Dr. Lavallee received her PhD in social psychology from UBC in 2000 and took a faculty position at UNBC that same year. She has an interdisciplinary background having completed a BA in history and a research fellowship in the Faculty of Forestry at UBC. Her research work investigates environmental conservation and human resource-use and psychological health and well-being. Specifically, her focus is on the ways in which the social context fosters materialist and limits the individuals’ ability to live sustainably. She is currently Chair of the Environmental Section of the Canadian Psychological Association.
Research and Expertise
factors that motivated conservation
barriers to conservation
values, attitudes and behaviours associated with the environment
environmental conflict and conflict resolution
Subjective Well-Being, Coping, and the Self
life satisfaction – measurement & link to conservation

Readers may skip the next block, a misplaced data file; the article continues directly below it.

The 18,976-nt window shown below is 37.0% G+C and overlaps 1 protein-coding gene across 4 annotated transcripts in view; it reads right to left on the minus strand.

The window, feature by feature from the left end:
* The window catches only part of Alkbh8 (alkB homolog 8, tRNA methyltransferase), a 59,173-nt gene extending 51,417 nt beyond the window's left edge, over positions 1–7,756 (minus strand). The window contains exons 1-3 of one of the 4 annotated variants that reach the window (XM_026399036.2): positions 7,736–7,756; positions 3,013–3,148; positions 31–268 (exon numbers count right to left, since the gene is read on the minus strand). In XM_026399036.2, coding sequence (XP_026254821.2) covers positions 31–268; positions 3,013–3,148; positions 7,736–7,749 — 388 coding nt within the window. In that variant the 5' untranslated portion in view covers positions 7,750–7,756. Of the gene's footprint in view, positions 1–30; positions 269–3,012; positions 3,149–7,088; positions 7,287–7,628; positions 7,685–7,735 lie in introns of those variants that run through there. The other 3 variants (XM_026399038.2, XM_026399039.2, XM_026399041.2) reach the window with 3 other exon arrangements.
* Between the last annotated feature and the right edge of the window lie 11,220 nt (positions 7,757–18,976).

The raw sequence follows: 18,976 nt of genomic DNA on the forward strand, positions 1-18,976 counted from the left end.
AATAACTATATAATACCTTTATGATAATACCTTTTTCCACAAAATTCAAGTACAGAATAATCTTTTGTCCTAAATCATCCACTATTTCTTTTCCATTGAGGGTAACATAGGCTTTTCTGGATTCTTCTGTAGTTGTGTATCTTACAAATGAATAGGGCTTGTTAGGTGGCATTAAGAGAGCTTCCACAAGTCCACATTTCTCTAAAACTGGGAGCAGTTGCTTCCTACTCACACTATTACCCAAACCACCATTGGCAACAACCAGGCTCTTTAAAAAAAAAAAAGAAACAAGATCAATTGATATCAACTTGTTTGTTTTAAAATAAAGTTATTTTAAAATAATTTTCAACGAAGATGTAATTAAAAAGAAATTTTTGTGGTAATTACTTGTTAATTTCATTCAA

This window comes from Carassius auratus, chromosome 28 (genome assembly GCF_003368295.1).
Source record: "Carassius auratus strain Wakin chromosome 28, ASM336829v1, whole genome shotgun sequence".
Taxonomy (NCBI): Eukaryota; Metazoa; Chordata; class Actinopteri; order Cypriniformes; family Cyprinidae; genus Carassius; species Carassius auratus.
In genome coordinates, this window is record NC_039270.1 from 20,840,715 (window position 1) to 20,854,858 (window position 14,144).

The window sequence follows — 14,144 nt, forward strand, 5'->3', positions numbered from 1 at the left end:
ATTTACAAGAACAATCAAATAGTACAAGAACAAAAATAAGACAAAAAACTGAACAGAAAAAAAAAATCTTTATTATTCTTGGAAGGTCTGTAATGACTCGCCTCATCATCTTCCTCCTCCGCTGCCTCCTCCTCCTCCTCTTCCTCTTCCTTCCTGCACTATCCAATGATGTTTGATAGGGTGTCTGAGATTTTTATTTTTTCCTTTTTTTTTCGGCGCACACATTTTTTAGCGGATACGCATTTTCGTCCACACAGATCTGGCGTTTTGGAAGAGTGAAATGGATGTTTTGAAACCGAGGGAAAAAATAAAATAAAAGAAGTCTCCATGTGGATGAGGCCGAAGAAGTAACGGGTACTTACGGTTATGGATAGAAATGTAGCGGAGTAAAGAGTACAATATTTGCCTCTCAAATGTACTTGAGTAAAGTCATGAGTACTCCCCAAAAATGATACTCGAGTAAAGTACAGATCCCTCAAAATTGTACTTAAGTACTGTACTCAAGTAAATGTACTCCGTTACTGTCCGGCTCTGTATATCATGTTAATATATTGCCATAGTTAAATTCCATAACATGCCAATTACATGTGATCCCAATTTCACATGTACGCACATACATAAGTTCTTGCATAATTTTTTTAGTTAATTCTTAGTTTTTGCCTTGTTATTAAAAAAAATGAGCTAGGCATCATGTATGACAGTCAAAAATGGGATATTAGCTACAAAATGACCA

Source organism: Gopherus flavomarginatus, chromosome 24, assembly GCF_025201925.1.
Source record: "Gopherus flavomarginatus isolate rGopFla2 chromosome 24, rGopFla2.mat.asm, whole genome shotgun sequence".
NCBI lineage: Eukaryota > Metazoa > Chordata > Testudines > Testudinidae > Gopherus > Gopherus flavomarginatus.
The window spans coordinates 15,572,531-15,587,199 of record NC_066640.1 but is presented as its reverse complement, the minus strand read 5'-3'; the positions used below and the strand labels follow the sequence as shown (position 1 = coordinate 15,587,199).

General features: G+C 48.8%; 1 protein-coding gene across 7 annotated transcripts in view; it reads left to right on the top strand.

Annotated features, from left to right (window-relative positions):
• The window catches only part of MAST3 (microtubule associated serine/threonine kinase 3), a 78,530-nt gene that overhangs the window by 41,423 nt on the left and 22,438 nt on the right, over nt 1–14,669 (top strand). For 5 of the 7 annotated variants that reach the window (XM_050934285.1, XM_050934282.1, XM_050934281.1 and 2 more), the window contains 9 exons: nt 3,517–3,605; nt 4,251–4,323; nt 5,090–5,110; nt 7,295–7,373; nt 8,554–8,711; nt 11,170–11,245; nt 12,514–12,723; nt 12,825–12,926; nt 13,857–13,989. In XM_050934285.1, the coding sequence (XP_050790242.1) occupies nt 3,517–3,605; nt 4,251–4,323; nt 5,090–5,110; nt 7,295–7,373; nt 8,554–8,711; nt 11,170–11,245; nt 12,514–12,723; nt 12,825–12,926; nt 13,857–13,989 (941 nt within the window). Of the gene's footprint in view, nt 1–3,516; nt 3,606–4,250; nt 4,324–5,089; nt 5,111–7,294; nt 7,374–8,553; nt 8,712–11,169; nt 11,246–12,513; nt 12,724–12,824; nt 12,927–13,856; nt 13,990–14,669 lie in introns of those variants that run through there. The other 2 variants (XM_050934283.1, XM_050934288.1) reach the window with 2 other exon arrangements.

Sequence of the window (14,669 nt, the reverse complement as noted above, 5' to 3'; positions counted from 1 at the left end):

healthy and harmful self-esteem
responses to stressful events, coping and well-being
The focus of my research at present is investigating the factors that motivated individuals to increase their conservation behaviour. One line of investigation involves identifying behaviours that both improve people’s life satisfaction and decrease people’s focus on material consumption.
My recent research work on self-esteem involves investigating the stability of people’s feelings of self-worth in response to daily negative and positive events and examining how unstable self-esteem is linked to defensiveness, egotism and emotional problems.